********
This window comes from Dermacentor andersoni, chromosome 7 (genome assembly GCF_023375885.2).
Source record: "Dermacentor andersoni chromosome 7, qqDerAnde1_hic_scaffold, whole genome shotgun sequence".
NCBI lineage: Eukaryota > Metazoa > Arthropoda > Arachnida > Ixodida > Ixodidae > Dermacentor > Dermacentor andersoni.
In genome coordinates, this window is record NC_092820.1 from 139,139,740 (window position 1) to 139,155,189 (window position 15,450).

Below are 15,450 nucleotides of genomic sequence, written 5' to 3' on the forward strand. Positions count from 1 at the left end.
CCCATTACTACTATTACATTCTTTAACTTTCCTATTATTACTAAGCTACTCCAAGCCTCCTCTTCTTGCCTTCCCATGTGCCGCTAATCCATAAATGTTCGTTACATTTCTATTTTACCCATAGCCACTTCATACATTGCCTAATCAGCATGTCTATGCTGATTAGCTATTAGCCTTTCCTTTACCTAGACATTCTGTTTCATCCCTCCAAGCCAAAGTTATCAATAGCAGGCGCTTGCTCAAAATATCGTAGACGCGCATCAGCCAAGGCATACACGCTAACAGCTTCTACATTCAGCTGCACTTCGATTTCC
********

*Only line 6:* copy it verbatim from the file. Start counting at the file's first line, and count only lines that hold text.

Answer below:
CCCATTACTACTATTACATTCTTTAACTTTCCTATTATTACTAAGCTACTCCAAGCCTCCTCTTCTTGCCTTCCCATGTGCCGCTAATCCATAAATGTTCGTTACATTTCTATTTTACCCATAGCCACTTCATACATTGCCTAATCAGCATGTCTATGCTGATTAGCTATTAGCCTTTCCTTTACCTAGACATTCTGTTTCATCCCTCCAAGCCAAAGTTATCAATAGCAGGCGCTTGCTCAAAATATCGTAGACGCGCATCAGCCAAGGCATACACGCTAACAGCTTCTACATTCAGCTGCACTTCGATTTCC